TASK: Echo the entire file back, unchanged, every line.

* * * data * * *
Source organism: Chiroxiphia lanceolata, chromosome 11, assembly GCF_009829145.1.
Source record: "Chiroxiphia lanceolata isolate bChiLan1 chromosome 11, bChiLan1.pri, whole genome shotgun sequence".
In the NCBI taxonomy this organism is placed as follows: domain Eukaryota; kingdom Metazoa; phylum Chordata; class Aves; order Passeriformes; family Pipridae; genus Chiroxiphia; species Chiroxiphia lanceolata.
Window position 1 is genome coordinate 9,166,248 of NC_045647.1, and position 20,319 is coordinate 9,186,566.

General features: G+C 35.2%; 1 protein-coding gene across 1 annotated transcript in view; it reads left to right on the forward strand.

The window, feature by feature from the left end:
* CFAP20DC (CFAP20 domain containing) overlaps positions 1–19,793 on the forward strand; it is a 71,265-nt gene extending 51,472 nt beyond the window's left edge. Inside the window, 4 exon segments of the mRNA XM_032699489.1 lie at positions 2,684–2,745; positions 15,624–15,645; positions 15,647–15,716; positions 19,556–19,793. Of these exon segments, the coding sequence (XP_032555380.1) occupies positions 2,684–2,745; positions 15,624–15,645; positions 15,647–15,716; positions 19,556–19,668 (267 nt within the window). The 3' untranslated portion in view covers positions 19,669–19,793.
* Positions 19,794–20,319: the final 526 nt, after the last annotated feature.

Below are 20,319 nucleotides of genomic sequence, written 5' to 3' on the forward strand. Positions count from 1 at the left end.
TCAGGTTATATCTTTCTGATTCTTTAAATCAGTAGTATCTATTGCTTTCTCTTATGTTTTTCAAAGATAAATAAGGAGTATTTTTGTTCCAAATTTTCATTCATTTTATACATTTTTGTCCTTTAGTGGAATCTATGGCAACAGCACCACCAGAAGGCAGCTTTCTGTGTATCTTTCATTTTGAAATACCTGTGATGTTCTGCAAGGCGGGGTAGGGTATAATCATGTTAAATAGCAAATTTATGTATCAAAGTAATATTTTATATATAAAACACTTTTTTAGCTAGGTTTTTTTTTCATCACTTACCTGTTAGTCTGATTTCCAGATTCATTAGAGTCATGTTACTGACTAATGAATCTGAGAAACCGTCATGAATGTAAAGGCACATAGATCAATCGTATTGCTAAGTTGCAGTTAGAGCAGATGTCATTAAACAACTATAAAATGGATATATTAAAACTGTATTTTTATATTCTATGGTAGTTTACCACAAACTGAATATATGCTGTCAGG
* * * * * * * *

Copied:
Source organism: Chiroxiphia lanceolata, chromosome 11, assembly GCF_009829145.1.
Source record: "Chiroxiphia lanceolata isolate bChiLan1 chromosome 11, bChiLan1.pri, whole genome shotgun sequence".
In the NCBI taxonomy this organism is placed as follows: domain Eukaryota; kingdom Metazoa; phylum Chordata; class Aves; order Passeriformes; family Pipridae; genus Chiroxiphia; species Chiroxiphia lanceolata.
Window position 1 is genome coordinate 9,166,248 of NC_045647.1, and position 20,319 is coordinate 9,186,566.

General features: G+C 35.2%; 1 protein-coding gene across 1 annotated transcript in view; it reads left to right on the forward strand.

The window, feature by feature from the left end:
* CFAP20DC (CFAP20 domain containing) overlaps positions 1–19,793 on the forward strand; it is a 71,265-nt gene extending 51,472 nt beyond the window's left edge. Inside the window, 4 exon segments of the mRNA XM_032699489.1 lie at positions 2,684–2,745; positions 15,624–15,645; positions 15,647–15,716; positions 19,556–19,793. Of these exon segments, the coding sequence (XP_032555380.1) occupies positions 2,684–2,745; positions 15,624–15,645; positions 15,647–15,716; positions 19,556–19,668 (267 nt within the window). The 3' untranslated portion in view covers positions 19,669–19,793.
* Positions 19,794–20,319: the final 526 nt, after the last annotated feature.

Below are 20,319 nucleotides of genomic sequence, written 5' to 3' on the forward strand. Positions count from 1 at the left end.
TCAGGTTATATCTTTCTGATTCTTTAAATCAGTAGTATCTATTGCTTTCTCTTATGTTTTTCAAAGATAAATAAGGAGTATTTTTGTTCCAAATTTTCATTCATTTTATACATTTTTGTCCTTTAGTGGAATCTATGGCAACAGCACCACCAGAAGGCAGCTTTCTGTGTATCTTTCATTTTGAAATACCTGTGATGTTCTGCAAGGCGGGGTAGGGTATAATCATGTTAAATAGCAAATTTATGTATCAAAGTAATATTTTATATATAAAACACTTTTTTAGCTAGGTTTTTTTTTCATCACTTACCTGTTAGTCTGATTTCCAGATTCATTAGAGTCATGTTACTGACTAATGAATCTGAGAAACCGTCATGAATGTAAAGGCACATAGATCAATCGTATTGCTAAGTTGCAGTTAGAGCAGATGTCATTAAACAACTATAAAATGGATATATTAAAACTGTATTTTTATATTCTATGGTAGTTTACCACAAACTGAATATATGCTGTCAGG